101 Ways to Die offers a puzzle platformer based around problem-solving, probably most comparable to the critically acclaimed Battleblock Theater. The game offers over 50 levels with different tiers of objectives, offering high replayability for those who wish to attain full completion. If you have this mindset of completion-ism, this is a game for you. Levels that you haven't fully completed will pull you back in until you finally complete those tantalizing master objectives. Replayability is a high factor in puzzle games, and through utilizing master objectives as hard to obtain goals, the developers achieve that factor. These master objectives get progressively harder, demanding complicated trap combinations that can be very hard to set up, though completion of these objectives gives not only satisfaction, but can do a good job at increasing player skill. However, if you are not someone that enjoys puzzle games, or finds completionist content satisfying, this game can become monotonous for you at times.
When you start the game, you are given a tutorial over the course of a few levels that run you through the basics of the game, so that you start off on the right foot. Whilst these tutorials can indeed feel quite restrictive, they last for but a few levels, allowing you to start off on the right foot and succeed in the game, though it doesn't do too much to subvert the skill gap within the game, which is a good thing. This tutorial sets you up for success well. If you're still struggling later in the game, you can receive small hints at the end of levels that can help you out.
Before the level starts you are placed into plotting mode, also called SCI-Eye, which gives visual assistance to players, showing where devices can be placed and path of trajectory where applicable. The game offers a wide variety of tools with which to kill, including Mines, Bombs, Slime, Bumpers, Turrets and more. Some tools kill directly, whereas some can be used as setups to kill with other environmental devices, such as using slime to make your test subjects slip into spikes.
After you have set up your traps, you initiate the spawn wave of your test subjects, sit back, and watch. This allows for on-the-go reflection of your strategy, including working out what works well and what went wrong. This sort of on-the-fly retrospect allows for an adaptive playstyle in working out how best to kill your test subjects.
Speaking of test subjects, what exactly are you killing in 101 Ways to Die? You are killing cloned pseudo-humanoids named Splatts; after their creator, Professor Ernst Splattunfuder. These Splatts are quite reminiscent of Frankenstein, looking like they are cobbled together from human body parts and roughly stitched together. These mindless drones lumber across the level for you to kill, although they do have some semblance of intelligence. Splatts will jump over small gaps, meaning that players must compensate for this feature, another device to increase player skill and help players to think outside the box when it comes to how best to kill Splatts and meet the different tiers of objectives.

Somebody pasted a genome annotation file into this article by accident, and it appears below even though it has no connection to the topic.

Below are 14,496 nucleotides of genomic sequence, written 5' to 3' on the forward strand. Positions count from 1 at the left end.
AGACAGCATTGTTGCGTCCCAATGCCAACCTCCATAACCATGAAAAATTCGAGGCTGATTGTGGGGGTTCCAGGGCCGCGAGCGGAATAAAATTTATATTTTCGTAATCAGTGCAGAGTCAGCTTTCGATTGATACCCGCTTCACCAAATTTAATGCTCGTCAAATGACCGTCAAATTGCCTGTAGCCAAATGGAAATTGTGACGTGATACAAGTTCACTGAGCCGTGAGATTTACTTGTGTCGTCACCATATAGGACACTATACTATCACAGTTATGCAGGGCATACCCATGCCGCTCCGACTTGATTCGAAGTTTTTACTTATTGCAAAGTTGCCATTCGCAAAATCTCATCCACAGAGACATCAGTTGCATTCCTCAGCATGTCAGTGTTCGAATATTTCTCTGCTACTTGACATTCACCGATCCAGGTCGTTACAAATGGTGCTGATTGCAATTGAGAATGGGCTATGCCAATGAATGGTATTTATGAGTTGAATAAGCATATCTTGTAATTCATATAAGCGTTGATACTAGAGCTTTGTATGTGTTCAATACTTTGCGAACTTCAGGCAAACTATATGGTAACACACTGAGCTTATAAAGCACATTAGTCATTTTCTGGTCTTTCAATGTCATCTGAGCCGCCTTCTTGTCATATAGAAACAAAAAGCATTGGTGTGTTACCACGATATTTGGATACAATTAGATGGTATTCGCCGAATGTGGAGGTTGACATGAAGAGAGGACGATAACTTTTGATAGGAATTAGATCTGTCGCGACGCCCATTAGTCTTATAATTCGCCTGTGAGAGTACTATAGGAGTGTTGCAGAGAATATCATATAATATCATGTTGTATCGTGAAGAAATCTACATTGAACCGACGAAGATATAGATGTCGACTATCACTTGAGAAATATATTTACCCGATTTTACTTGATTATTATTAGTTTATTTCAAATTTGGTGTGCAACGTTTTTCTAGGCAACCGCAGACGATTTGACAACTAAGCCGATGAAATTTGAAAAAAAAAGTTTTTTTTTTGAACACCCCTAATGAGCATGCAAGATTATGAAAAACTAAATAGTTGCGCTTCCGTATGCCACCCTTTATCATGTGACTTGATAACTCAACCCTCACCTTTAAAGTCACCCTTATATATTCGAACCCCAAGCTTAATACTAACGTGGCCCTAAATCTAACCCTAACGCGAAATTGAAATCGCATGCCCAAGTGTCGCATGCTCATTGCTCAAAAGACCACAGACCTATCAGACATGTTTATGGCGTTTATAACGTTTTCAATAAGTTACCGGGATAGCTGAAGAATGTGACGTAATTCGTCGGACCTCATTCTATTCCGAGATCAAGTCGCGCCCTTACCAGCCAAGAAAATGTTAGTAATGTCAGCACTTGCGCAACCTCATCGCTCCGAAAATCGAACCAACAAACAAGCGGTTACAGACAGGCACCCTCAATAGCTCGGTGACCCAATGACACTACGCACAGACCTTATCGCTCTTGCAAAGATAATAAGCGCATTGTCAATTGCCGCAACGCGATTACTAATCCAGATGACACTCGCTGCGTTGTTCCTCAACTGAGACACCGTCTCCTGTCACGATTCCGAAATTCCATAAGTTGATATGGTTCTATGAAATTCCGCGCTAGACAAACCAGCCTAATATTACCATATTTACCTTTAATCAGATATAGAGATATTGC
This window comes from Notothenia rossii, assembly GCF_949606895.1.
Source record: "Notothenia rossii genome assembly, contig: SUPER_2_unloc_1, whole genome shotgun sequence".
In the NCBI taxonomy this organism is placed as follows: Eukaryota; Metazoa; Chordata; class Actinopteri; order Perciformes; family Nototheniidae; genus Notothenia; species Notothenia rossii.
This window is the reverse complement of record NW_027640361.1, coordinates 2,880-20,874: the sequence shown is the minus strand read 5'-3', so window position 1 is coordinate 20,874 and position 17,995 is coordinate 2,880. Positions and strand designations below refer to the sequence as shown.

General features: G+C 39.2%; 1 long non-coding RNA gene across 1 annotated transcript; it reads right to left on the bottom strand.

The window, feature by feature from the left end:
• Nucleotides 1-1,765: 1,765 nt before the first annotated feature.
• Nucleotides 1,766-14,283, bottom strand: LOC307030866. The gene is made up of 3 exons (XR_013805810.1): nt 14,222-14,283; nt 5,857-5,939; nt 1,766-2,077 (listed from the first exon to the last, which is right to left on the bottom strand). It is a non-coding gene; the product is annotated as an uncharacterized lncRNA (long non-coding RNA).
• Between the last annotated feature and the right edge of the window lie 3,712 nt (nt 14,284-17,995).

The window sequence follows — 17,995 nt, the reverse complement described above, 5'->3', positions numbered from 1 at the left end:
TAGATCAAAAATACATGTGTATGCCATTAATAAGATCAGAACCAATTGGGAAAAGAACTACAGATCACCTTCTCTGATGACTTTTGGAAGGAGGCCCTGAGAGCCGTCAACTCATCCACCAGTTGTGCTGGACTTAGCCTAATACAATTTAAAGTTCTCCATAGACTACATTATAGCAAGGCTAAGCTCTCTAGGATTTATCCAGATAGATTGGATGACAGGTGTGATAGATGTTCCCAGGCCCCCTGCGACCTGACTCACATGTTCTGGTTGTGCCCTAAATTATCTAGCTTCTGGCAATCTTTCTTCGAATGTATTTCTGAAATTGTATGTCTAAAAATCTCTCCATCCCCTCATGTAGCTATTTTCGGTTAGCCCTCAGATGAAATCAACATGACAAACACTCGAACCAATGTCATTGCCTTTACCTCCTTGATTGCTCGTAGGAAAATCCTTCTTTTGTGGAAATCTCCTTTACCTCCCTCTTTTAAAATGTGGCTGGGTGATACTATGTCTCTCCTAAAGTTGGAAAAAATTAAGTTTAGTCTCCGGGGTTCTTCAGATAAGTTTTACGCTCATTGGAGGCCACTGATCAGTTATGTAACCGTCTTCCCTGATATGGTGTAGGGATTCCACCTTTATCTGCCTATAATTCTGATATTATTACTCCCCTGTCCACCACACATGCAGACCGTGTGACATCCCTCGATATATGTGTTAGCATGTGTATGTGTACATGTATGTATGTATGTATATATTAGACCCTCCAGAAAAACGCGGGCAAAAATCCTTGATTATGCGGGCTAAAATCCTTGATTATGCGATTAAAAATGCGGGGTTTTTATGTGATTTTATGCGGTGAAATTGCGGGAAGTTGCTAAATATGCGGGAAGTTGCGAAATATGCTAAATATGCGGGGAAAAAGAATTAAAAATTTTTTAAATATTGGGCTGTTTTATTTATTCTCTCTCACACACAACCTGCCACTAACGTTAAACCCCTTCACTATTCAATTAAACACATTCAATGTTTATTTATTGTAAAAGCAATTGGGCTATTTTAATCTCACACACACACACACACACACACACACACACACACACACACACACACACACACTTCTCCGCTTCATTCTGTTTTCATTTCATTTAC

When you finally complete the level, you are presented with a gory highlight intro, showing all of your kills in their blood-splattered glory. However, I have personally found in my playtime that these highlights are blocked by the end of screen statistics screen. This isn't a majorly annoying thing though, the highlights in the background ends up as more filler whilst you're reading your statistics, and it is still possible to watch them if you want to. However, being able to remove the statistics overlay so you can watch your highlights in all of their glory would be a nice feature.
To summarize, 101 Ways to Die is an addictive puzzle-platformer which presents a short and simple story to set up a satisfying game that offers a high skill curve with a well balanced skill ceiling. The art style is satisfying and atmospheric, and the music works well in contrasting themes and accentuating the atmosphere of the game. Gameplay is satisfying and addictive, but only if you're something of a completionist, otherwise it might not really appeal to you, and can even begin to feel monotonous sometimes.
I am personally something of a completionist myself, although not massively, but this game still pulls me in, making me strive to complete the harder objectives in levels. Overall, I would recommend this game if you enjoy similar games within the puzzle-platformer genre, and I have given this game an 8/10.
|+ Quickly and well-formed story||– Won't appeal to those who don't like puzzle games|
|+ Impressive environmental and character design||– Can feel somewhat monotonous sometimes|
|+ Subtle music score and satisfying environmental sounds|
|+ Addictive gameplay for the completionists out there|